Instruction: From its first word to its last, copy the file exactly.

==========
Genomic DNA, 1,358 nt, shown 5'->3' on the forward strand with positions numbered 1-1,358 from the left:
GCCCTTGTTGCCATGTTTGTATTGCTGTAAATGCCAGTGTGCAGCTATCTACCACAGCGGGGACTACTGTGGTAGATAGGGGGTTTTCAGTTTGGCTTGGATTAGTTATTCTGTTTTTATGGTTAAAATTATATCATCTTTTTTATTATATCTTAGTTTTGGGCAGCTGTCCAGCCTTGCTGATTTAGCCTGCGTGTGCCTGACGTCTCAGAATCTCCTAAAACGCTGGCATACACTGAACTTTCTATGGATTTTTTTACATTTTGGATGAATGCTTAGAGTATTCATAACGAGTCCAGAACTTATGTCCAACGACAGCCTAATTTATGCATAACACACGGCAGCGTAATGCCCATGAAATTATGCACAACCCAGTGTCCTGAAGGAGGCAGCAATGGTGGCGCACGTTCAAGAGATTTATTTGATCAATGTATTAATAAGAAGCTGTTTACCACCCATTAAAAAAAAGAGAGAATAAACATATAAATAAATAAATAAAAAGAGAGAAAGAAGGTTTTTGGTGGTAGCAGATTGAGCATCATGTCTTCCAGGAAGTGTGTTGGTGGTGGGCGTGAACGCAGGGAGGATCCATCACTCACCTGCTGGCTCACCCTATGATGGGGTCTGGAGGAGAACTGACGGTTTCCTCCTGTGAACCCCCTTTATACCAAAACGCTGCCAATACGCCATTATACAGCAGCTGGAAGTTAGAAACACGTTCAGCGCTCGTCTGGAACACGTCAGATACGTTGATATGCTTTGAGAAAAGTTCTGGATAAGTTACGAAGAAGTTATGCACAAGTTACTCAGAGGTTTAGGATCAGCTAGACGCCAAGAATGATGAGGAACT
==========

Genomic DNA, 1,358 nt, shown 5'->3' on the forward strand with positions numbered 1-1,358 from the left:
GCCCTTGTTGCCATGTTTGTATTGCTGTAAATGCCAGTGTGCAGCTATCTACCACAGCGGGGACTACTGTGGTAGATAGGGGGTTTTCAGTTTGGCTTGGATTAGTTATTCTGTTTTTATGGTTAAAATTATATCATCTTTTTTATTATATCTTAGTTTTGGGCAGCTGTCCAGCCTTGCTGATTTAGCCTGCGTGTGCCTGACGTCTCAGAATCTCCTAAAACGCTGGCATACACTGAACTTTCTATGGATTTTTTTACATTTTGGATGAATGCTTAGAGTATTCATAACGAGTCCAGAACTTATGTCCAACGACAGCCTAATTTATGCATAACACACGGCAGCGTAATGCCCATGAAATTATGCACAACCCAGTGTCCTGAAGGAGGCAGCAATGGTGGCGCACGTTCAAGAGATTTATTTGATCAATGTATTAATAAGAAGCTGTTTACCACCCATTAAAAAAAAGAGAGAATAAACATATAAATAAATAAATAAAAAGAGAGAAAGAAGGTTTTTGGTGGTAGCAGATTGAGCATCATGTCTTCCAGGAAGTGTGTTGGTGGTGGGCGTGAACGCAGGGAGGATCCATCACTCACCTGCTGGCTCACCCTATGATGGGGTCTGGAGGAGAACTGACGGTTTCCTCCTGTGAACCCCCTTTATACCAAAACGCTGCCAATACGCCATTATACAGCAGCTGGAAGTTAGAAACACGTTCAGCGCTCGTCTGGAACACGTCAGATACGTTGATATGCTTTGAGAAAAGTTCTGGATAAGTTACGAAGAAGTTATGCACAAGTTACTCAGAGGTTTAGGATCAGCTAGACGCCAAGAATGATGAGGAACT